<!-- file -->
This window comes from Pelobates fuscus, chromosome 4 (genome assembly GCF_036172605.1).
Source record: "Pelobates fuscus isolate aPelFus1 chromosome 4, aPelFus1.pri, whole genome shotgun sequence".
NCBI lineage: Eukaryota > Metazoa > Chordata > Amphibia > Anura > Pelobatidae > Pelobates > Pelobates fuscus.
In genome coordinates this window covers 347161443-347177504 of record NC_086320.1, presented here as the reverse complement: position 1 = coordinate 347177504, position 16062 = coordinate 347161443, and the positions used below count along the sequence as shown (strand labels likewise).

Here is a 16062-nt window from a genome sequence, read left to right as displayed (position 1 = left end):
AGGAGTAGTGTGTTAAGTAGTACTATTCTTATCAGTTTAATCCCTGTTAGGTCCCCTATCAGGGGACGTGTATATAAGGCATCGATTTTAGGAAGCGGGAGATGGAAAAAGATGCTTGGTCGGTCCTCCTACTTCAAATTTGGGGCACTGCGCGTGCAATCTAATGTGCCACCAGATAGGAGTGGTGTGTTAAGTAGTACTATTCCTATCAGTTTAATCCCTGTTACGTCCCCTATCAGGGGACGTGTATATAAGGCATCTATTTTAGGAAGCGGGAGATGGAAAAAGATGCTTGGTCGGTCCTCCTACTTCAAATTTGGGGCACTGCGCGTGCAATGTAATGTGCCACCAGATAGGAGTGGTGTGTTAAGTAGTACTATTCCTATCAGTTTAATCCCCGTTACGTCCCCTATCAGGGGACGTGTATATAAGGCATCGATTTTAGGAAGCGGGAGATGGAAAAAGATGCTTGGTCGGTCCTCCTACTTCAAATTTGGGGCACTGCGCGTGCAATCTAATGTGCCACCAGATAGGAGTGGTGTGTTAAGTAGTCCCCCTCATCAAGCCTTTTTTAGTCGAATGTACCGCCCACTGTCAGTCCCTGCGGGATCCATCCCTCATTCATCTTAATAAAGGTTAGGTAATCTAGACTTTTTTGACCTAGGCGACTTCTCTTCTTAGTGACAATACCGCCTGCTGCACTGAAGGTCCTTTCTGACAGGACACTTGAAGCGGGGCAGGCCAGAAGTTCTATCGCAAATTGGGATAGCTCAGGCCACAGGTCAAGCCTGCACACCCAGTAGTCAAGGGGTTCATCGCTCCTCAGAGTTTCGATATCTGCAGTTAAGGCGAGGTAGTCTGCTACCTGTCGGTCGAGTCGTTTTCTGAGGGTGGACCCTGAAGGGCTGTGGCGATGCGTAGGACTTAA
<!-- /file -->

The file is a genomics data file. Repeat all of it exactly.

This window comes from Pelobates fuscus, chromosome 4 (genome assembly GCF_036172605.1).
Source record: "Pelobates fuscus isolate aPelFus1 chromosome 4, aPelFus1.pri, whole genome shotgun sequence".
NCBI lineage: Eukaryota > Metazoa > Chordata > Amphibia > Anura > Pelobatidae > Pelobates > Pelobates fuscus.
In genome coordinates this window covers 347161443-347177504 of record NC_086320.1, presented here as the reverse complement: position 1 = coordinate 347177504, position 16062 = coordinate 347161443, and the positions used below count along the sequence as shown (strand labels likewise).

Here is a 16062-nt window from a genome sequence, read left to right as displayed (position 1 = left end):
AGGAGTAGTGTGTTAAGTAGTACTATTCTTATCAGTTTAATCCCTGTTAGGTCCCCTATCAGGGGACGTGTATATAAGGCATCGATTTTAGGAAGCGGGAGATGGAAAAAGATGCTTGGTCGGTCCTCCTACTTCAAATTTGGGGCACTGCGCGTGCAATCTAATGTGCCACCAGATAGGAGTGGTGTGTTAAGTAGTACTATTCCTATCAGTTTAATCCCTGTTACGTCCCCTATCAGGGGACGTGTATATAAGGCATCTATTTTAGGAAGCGGGAGATGGAAAAAGATGCTTGGTCGGTCCTCCTACTTCAAATTTGGGGCACTGCGCGTGCAATGTAATGTGCCACCAGATAGGAGTGGTGTGTTAAGTAGTACTATTCCTATCAGTTTAATCCCCGTTACGTCCCCTATCAGGGGACGTGTATATAAGGCATCGATTTTAGGAAGCGGGAGATGGAAAAAGATGCTTGGTCGGTCCTCCTACTTCAAATTTGGGGCACTGCGCGTGCAATCTAATGTGCCACCAGATAGGAGTGGTGTGTTAAGTAGTCCCCCTCATCAAGCCTTTTTTAGTCGAATGTACCGCCCACTGTCAGTCCCTGCGGGATCCATCCCTCATTCATCTTAATAAAGGTTAGGTAATCTAGACTTTTTTGACCTAGGCGACTTCTCTTCTTAGTGACAATACCGCCTGCTGCACTGAAGGTCCTTTCTGACAGGACACTTGAAGCGGGGCAGGCCAGAAGTTCTATCGCAAATTGGGATAGCTCAGGCCACAGGTCAAGCCTGCACACCCAGTAGTCAAGGGGTTCATCGCTCCTCAGAGTTTCGATATCTGCAGTTAAGGCGAGGTAGTCTGCTACCTGTCGGTCGAGTCGTTTTCTGAGGGTGGACCCTGAAGGGCTGTGGCGATGCGTAGGACTTAA